developers designed to mitigate the potentially harmful eﬀects of mining on
their culture, society and environment,3
and to enhance their potential
economic beneﬁts from mining and associated activities, usually through
monetary payments and/or employment, training and business development
Negotiated agreements typically emerge within three distinct legal/admin-
istrative contexts. The ﬁrst results from legislation that provides for recognition
of Aboriginal ownership of land and mandates that mineral development
cannot proceed in the absence of agreement between Aboriginal landowners
and developers. The Aboriginal Land Rights (Northern Territory) Act 1996 is
the clearest example of such legislation in Australia, and a substantial number
of agreements have been negotiated under its terms. A similar legal context at
the state level is created by Queensland’s Mineral Resources Act 1989. This
requires applicants for mineral leases on Aboriginal reserve lands to seek the
consent of the relevant Aboriginal trustees, which creates an opportunity for
the latter to negotiate with the developer conditions under which they are
prepared to grant their consent. If the Aboriginal trustees refuse to consent,
their refusal can be overridden by the Governor in Council, a possibility that
has not arisen to date because the Aboriginal communities and mining
companies concerned have reached negotiated outcomes.
The second context arises from legislation that creates an opportunity for
negotiation of agreements, but allows mining to proceed in the absence of
634 C. O’Faircheallaigh & T. Corbett
consent from Aboriginal landowners. The Native Title Act 1993 is the most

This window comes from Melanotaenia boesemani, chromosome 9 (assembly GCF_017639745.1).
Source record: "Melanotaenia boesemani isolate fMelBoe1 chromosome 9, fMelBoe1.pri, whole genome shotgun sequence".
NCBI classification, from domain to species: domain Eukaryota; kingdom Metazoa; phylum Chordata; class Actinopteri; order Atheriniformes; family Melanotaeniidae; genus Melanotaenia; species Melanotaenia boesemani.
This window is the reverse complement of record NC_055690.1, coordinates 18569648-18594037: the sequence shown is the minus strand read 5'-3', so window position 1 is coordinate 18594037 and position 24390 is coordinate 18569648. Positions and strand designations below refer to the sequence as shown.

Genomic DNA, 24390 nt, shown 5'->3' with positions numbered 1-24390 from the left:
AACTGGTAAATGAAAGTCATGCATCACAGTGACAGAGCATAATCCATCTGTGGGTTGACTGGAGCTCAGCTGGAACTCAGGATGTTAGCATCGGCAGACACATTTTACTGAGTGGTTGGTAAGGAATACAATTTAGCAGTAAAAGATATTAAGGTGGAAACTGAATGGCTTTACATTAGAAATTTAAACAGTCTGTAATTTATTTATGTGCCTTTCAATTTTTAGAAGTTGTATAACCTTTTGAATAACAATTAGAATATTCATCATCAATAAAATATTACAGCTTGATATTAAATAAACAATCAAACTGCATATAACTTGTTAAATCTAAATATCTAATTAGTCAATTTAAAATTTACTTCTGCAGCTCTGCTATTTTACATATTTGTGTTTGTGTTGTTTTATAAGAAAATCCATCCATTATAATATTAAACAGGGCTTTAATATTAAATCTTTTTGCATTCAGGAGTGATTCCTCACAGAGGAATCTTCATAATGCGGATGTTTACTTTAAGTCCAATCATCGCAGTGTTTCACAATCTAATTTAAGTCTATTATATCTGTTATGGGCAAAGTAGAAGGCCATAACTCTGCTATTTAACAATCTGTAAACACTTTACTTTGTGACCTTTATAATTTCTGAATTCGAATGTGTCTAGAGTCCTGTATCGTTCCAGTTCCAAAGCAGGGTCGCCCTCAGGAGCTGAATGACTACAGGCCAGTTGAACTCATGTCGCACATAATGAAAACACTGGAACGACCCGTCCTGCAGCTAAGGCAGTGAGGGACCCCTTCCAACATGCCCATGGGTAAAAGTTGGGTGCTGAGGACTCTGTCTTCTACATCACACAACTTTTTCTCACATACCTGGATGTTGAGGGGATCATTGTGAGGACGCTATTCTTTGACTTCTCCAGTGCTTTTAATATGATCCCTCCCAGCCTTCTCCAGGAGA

important example, and a majority of mining agreements concluded during
the last decade have been negotiated under its terms. The Native Title Act
creates a ‘right to negotiate’ for native title holders or registered native title
claimants in relation to certain proposed actions contemplated by govern-
ment (such as the issue of mining leases to resource developers), referred to in
the Native Title Act as ‘future acts’. A minimum negotiation period of six
months is set during which parties must negotiate in good faith to seek
agreement. If agreement is not reached in this time frame, either party can
elect to go to arbitration before the National Native Title Tribunal (NNTT).
The NNTT can refuse to grant a mining lease, grant a lease without
conditions or grant a lease subject to conditions. The prospect of having a
lease application refused, or onerous conditions attached to a lease, might
create a strong incentive for developers to reach agreement during the six-
month negotiation period, but the NNTT has not, to date, refused to grant a
single mining lease application that has been referred to arbitration, and has
generally tended not to attach onerous conditions to leases it has decided
may be issued.
The NNTT cannot, under the terms of the Native Title Act, attach a
condition to the grant of a lease that involves payments related to the value of
minerals or the proﬁts won from a mining lease, whereas such payments can be
included in any agreement negotiated between the parties. It can be argued that
this places native title claimants under considerable pressure to reach
agreement, whereas developers face no such pressure given the strong
likelihood that the NNTT will grant them a mining lease if they fail to reach
agreement and the matter goes to arbitration.
A third context involves situations in which there is no legal requirement on
developers to negotiate with Aboriginal traditional owners, usually because
companies already hold mining leases issued prior to the High Court’s Mabo
decision, but where they choose to negotiate agreements as a matter of
corporate policy. A number of such ‘policy-based’ agreements have been
negotiated or are being negotiated by subsidiaries of Rio Tinto, which made a
decision in the mid-1990s to seek to establish positive relationships with all
indigenous communities in the vicinity of its major mining projects. In regions
of Australia where Aboriginal people have continued to occupy their
traditional lands (predominantly in north and central Australia) and have
established strong land-based organisations such as regional land councils,